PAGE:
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Our Word of the Year choice serves as a symbol of each year’s most meaningful events and lookup trends. It is an opportunity for us to reflect on the language and ideas that represented each year. So, take a stroll down memory lane to remember all of our sentence on humbug kit
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Our Word of the Year choice serves as a symbol of each year’s most meaningful events and lookup trends. It is an opportunity for us to reflect on the language and ideas that represented each year. So, take a stroll down memory lane to remember all of our past Word of the Year selections.

It wasn't trendy , funny, nor was it coined on Twitter , but we thought change told a real story about how our users defined 2010. Unlike in 2008, change was no longer a campaign slogan. But, the term still held a lot of weight. Here's an excerpt from our Word of the Year announcement in 2010 :

The national debate can arguably be summarized by the question: In the past two years, has there been enough change? Has there been too much? Meanwhile, many Americans continue to face change in their homes, bank accounts and jobs. Only time will tell if the latest wave of change Americans voted for in the midterm elections will result in a negative or positive outcome.

This rare word was chosen to represent 2011 because it described so much of the world around us. Tergiversate means "to change repeatedly one's attitude or opinions with respect to a cause, subject, etc." Editors at Dictionary.com saw the stock market, political groups, and public opinion go through a roller coaster of change throughout 2011. And so, we named tergiversate the 2011 Word of the Year.

In a year known for the Occupy movement and what became known as the Arab Spring, our lexicographers chose bluster as their Word of the Year for 2012. Here's an excerpt from our release that year that gives a pretty good explanation for our choice:

2012 saw the most expensive political campaigns and some of the most extreme weather events in human history, from floods in Australia to cyclones in China to Hurricane Sandy and many others.

Meet the Leica CL , an interchangeable lens mirrorless camera with a 24 megapixel APS-C sensor. It uses Leica L mount and sits alongside the Leica TL2. The CL differs from the TL2 by offering an electronic viewfinder and a traditional control layout. Find out what else it's got going for it in our 90 second 'First look' video.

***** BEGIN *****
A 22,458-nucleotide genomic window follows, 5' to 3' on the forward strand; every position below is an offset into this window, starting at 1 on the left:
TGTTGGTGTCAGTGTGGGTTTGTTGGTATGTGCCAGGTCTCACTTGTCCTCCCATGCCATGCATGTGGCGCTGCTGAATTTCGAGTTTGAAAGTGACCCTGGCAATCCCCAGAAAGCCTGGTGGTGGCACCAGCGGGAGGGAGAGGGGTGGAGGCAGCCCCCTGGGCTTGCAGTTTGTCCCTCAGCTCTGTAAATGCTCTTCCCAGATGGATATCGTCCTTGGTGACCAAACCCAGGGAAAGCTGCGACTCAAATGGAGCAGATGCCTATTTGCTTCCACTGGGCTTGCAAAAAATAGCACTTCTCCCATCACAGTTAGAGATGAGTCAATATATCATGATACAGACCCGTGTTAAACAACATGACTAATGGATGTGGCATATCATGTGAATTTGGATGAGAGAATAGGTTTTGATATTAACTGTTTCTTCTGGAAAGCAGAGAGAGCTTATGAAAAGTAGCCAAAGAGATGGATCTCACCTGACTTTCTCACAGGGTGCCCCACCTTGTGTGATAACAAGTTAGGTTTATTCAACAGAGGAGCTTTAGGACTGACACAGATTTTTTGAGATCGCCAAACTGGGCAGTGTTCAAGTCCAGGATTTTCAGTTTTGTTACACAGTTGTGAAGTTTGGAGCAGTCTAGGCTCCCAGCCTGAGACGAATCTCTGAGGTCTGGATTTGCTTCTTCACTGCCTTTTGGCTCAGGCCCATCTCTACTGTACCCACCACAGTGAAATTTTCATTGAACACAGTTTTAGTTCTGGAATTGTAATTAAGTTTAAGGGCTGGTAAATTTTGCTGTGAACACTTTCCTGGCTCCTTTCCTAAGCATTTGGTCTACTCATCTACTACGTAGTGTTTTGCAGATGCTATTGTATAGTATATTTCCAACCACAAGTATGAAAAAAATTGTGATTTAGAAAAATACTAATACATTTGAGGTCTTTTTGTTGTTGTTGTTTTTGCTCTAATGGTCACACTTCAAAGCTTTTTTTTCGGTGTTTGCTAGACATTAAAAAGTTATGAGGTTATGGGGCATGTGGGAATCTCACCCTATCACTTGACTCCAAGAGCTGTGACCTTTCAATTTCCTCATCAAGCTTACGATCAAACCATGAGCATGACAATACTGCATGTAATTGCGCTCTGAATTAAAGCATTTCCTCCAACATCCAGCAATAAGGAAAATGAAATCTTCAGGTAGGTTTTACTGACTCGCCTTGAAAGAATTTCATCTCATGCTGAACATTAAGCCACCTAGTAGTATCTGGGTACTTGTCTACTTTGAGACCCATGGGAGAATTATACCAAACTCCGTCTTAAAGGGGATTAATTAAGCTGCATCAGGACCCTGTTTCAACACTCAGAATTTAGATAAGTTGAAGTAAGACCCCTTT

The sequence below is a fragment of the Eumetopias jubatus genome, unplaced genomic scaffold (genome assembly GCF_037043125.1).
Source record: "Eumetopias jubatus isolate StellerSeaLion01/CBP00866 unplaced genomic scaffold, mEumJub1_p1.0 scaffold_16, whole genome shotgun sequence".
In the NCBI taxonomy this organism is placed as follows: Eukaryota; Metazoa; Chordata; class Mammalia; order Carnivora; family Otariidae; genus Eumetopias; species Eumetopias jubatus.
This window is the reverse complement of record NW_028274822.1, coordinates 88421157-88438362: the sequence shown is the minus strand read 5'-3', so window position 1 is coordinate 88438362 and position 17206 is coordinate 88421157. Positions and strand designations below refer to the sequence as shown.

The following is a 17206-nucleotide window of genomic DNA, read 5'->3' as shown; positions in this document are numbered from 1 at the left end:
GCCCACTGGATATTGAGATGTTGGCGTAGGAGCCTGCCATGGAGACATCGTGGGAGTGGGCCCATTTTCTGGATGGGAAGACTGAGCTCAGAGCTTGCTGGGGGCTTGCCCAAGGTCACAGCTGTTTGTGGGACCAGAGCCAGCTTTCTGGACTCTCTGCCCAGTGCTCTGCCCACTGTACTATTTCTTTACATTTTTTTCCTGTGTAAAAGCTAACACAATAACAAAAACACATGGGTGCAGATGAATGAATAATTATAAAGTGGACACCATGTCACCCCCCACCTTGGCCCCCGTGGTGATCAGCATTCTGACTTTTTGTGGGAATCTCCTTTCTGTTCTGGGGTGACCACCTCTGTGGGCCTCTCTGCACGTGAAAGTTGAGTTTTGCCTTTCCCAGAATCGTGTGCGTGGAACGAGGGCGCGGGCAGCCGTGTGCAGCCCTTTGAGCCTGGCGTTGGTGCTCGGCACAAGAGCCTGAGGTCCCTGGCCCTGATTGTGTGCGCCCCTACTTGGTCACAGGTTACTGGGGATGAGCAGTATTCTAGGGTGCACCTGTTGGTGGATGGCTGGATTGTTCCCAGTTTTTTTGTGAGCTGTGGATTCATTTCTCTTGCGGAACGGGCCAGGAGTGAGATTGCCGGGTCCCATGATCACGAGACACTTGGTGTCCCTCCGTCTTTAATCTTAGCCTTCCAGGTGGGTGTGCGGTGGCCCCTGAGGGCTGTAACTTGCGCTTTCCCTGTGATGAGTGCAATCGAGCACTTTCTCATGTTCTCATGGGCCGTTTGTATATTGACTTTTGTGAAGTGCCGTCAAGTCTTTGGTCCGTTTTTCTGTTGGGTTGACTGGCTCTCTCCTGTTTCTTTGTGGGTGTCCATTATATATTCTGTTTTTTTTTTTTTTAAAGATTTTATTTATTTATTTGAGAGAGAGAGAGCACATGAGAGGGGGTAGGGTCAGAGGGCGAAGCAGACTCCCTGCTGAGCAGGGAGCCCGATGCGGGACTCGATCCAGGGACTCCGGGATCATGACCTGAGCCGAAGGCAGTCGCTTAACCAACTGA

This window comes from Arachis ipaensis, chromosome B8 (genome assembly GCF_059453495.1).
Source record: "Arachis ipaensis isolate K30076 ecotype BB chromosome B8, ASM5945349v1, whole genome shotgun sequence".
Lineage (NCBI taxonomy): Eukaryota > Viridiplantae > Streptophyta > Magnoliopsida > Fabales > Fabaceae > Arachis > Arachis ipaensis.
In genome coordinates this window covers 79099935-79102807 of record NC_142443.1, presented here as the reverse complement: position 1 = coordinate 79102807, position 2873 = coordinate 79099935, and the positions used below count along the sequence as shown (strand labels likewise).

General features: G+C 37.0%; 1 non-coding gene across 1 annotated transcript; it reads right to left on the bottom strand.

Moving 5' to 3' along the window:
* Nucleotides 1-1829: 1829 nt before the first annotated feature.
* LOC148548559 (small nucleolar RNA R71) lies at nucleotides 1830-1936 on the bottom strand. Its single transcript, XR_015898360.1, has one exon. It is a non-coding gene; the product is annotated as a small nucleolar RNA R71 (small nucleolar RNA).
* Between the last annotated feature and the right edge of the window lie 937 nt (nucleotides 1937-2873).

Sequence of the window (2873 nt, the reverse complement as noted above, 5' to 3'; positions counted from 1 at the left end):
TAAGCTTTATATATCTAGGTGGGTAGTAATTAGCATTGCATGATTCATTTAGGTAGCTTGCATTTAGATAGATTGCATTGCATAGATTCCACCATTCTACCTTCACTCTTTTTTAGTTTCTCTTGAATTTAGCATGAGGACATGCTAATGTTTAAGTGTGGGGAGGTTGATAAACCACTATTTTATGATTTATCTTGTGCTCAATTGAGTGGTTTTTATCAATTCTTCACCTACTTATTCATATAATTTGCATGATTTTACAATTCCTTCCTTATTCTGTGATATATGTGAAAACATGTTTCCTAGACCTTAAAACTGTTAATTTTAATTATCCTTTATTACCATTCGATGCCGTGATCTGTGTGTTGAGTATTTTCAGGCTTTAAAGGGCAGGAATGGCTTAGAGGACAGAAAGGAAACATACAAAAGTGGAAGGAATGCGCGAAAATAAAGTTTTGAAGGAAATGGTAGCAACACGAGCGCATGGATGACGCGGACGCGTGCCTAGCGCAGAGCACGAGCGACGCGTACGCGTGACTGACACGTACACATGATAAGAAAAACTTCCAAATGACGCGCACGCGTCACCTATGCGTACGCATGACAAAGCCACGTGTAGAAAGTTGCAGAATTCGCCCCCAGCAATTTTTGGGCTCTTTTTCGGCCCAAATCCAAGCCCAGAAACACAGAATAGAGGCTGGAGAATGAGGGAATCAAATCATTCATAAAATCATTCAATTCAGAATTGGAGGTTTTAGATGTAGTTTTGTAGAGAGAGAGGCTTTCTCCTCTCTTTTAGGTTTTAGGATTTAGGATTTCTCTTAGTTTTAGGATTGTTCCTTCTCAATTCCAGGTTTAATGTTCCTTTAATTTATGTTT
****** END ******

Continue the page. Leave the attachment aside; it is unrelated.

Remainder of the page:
The reviews, by and large have been very positive. Its internals are based on the TL2. As a TL2 user, I can attest that the IQ is really tops. But why no USB nor HDMI ports?
I inadvertently forgot my SD card for the first time since I have been shooting digital going back to the old Nikon 995. If it were not for the 32GB built in memory of the TL2 and the USB port to retrieve the images, I would have been out of luck. These ports, while seldom used are still a relatively inexpensive feature that should remain as a standard digital camera feature. Leica, what were you thinking?

Unfortunately Leica is still insisting on what we want and keeps delvering other things. What we want is a camera with the size of a Leica Q with M lens mountability.

The Leica M10 pretty much fits the bill. Same height, only 7% wider, about the same thickness as the Q. Unless you meant a camera the size of the Q but with a built-in EVF. Here, you have to ask yourself whether (a) it is possible to create a good hybrid rangefinder-EVF or whether (b) there is a market for a non-rangefinder, ie, EVF-based, manual focus, M-lens based 'system'.

One way to answer that question is to explain the size difference in this picture:
http://www.reddotforum.com/wp-content/uploads/2017/03/50mm-SL-vs-50mm-M-size-comparison-side-1-768x510.jpg
(taken from: http://www.reddotforum.com/content/2017/03/leica-summilux-sl-50mm-f1-4-asph-review-a-new-standard/)

That may not be technical feasible right now without compromising quality. The Q is smaller than the M in large part because it has a leaf shutter embedded within the lens itself. This makes the lens bigger but the camera smaller. Regardless, the overall package ends up being smaller because there's no space wasted for the lens mounting mechanism and everything is optimized for a single lens. That, plus there's no space used up to make the Q weather resistant like the M. And finally, the Q is much lighter than the M because it's made of magnesium and aluminum instead of brass.

Our Word of the Year choice serves as a symbol of each year’s most meaningful events and lookup trends. It is an opportunity for us to reflect on the language and ideas that represented each year. So, take a stroll down memory lane to remember all of our past Word of the Year selections.

It wasn't trendy , funny, nor was it coined on Twitter , but we thought change told a real story about how our users defined 2010. Unlike in 2008, change was no longer a campaign slogan. But, the term still held a lot of weight. Here's an excerpt from our Word of the Year announcement in 2010 :

The national debate can arguably be summarized by the question: In the past two years, has there been enough change? Has there been too much? Meanwhile, many Americans continue to face change in their homes, bank accounts and jobs. Only time will tell if the latest wave of change Americans voted for in the midterm elections will result in a negative or positive outcome.

This rare word was chosen to represent 2011 because it described so much of the world around us. Tergiversate means "to change repeatedly one's attitude or opinions with respect to a cause, subject, etc." Editors at Dictionary.com saw the stock market, political groups, and public opinion go through a roller coaster of change throughout 2011. And so, we named tergiversate the 2011 Word of the Year.